The last time I had been in the California governor's inner office for a one-on-one interview, I was meeting with Gov. Gray Davis, who was in deep denial about the impending recall election. I was there again Tuesday to talk to Gov. Arnold Schwarzenegger. How was it different? Well, let's just say that Schwarzenegger keeps his "Conan the Barbarian" sword in a lined box near the head of a long conference table.
"Go ahead," the governor told me after the interview, "pick it up."
I wielded the Savage Sword of Conan, although my stomach slice was cut short when it met with the corner of an antique chest. (Warning to Assembly Speaker Fabian Nunez: Schwarzenegger says that the sword is so heavy that a mere nudge can send a chunk of flesh flying.)
Schwarzenegger's message: Just because he pulled his support for a pension-reform proposal to move new state and local government workers to a 401(k)-type pension plan, he still aims to reform the system -- he isn't retreating. He just wants a measure that provides for death and disability benefits.
In his second year in office, this governor is more Sacramento-savvy than the rookie governor who said he didn't want to shuffle the boxes of bureaucracy because "I want to blow them up."
I ask: How is the budget you presented for the next fiscal year different from what Gray Davis would have done? Schwarzenegger said he didn't want to compare himself with Davis, who, he said, wanted to make more budget cuts.
(And look where it got him.)
Despite all the hollering about Schwarzenegger the Knife, the Legislative Analyst's Office sees very few real spending reductions in the $109 billion budget for 2005-2006. Of the $9 billion in what the leg analyst calls "savings," $2.3 billion comes from not returning money to the schools budget -- even still, public school funding will exceed $9,800 per student -- and $1.3 billion comes from a raid of transportation funds. There are about a billion dollars in real cuts made by such steps as freezing cost-of-living increases for the CalWorks grants and disability payments. So where is the ax?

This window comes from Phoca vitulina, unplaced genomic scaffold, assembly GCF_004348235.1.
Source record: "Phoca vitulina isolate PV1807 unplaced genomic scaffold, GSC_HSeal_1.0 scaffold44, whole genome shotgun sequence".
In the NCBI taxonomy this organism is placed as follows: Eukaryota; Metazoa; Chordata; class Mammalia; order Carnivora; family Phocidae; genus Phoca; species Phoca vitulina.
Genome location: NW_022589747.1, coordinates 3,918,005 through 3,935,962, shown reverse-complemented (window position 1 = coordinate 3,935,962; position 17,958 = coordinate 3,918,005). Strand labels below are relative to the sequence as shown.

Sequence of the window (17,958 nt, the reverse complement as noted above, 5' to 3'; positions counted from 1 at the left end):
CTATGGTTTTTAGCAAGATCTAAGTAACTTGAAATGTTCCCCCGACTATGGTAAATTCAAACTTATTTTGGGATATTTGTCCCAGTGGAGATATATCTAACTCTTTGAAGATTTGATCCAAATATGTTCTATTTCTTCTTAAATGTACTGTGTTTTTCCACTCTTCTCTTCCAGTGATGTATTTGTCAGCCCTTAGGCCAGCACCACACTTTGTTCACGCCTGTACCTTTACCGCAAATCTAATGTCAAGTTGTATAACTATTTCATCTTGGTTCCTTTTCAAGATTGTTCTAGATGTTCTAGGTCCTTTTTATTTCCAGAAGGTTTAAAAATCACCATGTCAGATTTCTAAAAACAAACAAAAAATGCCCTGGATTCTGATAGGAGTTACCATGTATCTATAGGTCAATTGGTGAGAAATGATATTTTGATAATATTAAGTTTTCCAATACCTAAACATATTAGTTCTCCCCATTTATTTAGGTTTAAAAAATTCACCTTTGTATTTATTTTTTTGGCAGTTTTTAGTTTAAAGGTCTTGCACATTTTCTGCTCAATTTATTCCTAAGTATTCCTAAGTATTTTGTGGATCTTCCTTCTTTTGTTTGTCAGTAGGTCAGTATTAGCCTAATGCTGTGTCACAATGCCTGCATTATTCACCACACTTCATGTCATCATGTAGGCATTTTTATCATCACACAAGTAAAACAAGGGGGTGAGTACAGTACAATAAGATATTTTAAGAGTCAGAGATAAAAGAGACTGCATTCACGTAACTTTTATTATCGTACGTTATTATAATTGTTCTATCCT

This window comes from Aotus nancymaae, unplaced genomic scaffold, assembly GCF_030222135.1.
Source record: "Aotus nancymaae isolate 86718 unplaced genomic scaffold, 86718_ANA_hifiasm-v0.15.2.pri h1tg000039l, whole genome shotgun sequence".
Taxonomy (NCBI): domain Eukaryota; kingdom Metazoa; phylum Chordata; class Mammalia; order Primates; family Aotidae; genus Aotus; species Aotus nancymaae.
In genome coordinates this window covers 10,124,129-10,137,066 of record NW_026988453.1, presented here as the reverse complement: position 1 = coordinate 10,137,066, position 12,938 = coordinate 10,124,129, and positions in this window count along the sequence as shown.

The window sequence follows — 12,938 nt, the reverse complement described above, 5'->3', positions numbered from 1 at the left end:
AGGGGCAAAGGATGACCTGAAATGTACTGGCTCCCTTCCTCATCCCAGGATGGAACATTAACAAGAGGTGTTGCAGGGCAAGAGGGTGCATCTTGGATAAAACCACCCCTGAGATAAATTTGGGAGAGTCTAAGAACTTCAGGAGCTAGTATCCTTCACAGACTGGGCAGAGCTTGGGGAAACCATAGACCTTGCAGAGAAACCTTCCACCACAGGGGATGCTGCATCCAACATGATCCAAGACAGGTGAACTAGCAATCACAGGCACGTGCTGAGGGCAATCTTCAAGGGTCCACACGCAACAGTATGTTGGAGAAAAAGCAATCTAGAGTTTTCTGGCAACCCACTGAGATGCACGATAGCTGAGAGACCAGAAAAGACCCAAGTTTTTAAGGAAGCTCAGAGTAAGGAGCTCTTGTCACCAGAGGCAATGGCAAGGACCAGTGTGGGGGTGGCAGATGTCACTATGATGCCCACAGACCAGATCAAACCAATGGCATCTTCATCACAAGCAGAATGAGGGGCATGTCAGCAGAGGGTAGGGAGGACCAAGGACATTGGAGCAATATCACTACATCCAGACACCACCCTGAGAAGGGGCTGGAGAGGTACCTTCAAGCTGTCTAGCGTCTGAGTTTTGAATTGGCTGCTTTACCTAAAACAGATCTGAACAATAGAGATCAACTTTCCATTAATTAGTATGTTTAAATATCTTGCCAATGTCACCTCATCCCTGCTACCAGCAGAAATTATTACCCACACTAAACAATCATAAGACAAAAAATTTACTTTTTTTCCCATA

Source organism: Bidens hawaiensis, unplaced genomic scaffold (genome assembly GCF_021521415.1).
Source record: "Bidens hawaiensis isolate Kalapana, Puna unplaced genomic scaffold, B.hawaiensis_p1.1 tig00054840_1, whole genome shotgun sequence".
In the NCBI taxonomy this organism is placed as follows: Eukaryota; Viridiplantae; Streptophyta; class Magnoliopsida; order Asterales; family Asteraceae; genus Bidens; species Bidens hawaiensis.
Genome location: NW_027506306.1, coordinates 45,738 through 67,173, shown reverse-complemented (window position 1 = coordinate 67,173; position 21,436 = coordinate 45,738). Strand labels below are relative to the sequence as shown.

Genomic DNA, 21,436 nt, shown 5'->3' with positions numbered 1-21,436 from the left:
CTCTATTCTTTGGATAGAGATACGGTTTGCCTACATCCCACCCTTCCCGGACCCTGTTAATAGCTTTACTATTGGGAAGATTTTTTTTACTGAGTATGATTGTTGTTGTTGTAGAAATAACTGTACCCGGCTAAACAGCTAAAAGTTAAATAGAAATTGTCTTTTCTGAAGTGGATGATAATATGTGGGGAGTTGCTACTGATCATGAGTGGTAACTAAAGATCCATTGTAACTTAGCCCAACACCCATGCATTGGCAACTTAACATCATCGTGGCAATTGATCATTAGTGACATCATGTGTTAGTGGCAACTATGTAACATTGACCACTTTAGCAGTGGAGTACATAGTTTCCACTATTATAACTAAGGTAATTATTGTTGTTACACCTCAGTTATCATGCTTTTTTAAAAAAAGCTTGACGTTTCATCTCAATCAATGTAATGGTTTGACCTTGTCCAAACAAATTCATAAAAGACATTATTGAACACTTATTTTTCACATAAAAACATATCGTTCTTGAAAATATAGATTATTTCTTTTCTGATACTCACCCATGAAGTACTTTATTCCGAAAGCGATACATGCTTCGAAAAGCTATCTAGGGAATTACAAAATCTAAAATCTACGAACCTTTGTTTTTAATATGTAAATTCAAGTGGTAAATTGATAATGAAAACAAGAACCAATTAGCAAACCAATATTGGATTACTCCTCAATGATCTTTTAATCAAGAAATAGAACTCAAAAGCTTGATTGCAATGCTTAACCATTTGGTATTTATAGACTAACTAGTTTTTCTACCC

"Nothing we want to do is drastic," the Austrian Oak explained. The guv doesn't want to roll back health care for needy families, as "it's too brutal." An aide brings a chart into the room, and Schwarzenegger shows how he plans to use gradual spending cuts to close the gap between what the state takes in and what it spends.
You're not blowing up the boxes, I say. "We will," Schwarzenegger says, noting his plan to improve the California Youth Authority and Department of Corrections office. So, for the Terminator 2005, "blowing up" means making bureaucracies work better. Besides, he adds, state government has to grow to accommodate a larger state population.
Some Republicans see this more reasonable tone as a betrayal. But there is a method to his saneness. For one thing, Schwarzenegger gets the math. "We are very ambitious," he noted, "but of course when you work with 120 legislators, everyone's hacking and chipping away and it slows down the process. The advantage that we have is democracy, but the disadvantage is it's not a dictatorship."